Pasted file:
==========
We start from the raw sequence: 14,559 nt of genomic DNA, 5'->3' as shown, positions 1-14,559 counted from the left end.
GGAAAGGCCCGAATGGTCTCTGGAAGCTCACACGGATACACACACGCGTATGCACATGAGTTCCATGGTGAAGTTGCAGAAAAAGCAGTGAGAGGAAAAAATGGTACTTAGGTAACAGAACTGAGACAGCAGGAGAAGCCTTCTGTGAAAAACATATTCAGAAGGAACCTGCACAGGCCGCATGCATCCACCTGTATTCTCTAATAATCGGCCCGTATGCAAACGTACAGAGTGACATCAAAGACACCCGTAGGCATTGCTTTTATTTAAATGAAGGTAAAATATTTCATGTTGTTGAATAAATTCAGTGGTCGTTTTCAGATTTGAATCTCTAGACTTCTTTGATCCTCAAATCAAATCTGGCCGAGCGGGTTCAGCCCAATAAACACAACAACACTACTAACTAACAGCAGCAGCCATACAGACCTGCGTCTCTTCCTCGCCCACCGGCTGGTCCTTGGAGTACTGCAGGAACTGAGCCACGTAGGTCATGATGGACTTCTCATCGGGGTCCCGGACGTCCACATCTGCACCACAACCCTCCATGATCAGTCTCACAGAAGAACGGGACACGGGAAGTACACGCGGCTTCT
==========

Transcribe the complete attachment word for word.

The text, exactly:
We start from the raw sequence: 14,559 nt of genomic DNA, 5'->3' as shown, positions 1-14,559 counted from the left end.
GGAAAGGCCCGAATGGTCTCTGGAAGCTCACACGGATACACACACGCGTATGCACATGAGTTCCATGGTGAAGTTGCAGAAAAAGCAGTGAGAGGAAAAAATGGTACTTAGGTAACAGAACTGAGACAGCAGGAGAAGCCTTCTGTGAAAAACATATTCAGAAGGAACCTGCACAGGCCGCATGCATCCACCTGTATTCTCTAATAATCGGCCCGTATGCAAACGTACAGAGTGACATCAAAGACACCCGTAGGCATTGCTTTTATTTAAATGAAGGTAAAATATTTCATGTTGTTGAATAAATTCAGTGGTCGTTTTCAGATTTGAATCTCTAGACTTCTTTGATCCTCAAATCAAATCTGGCCGAGCGGGTTCAGCCCAATAAACACAACAACACTACTAACTAACAGCAGCAGCCATACAGACCTGCGTCTCTTCCTCGCCCACCGGCTGGTCCTTGGAGTACTGCAGGAACTGAGCCACGTAGGTCATGATGGACTTCTCATCGGGGTCCCGGACGTCCACATCTGCACCACAACCCTCCATGATCAGTCTCACAGAAGAACGGGACACGGGAAGTACACGCGGCTTCT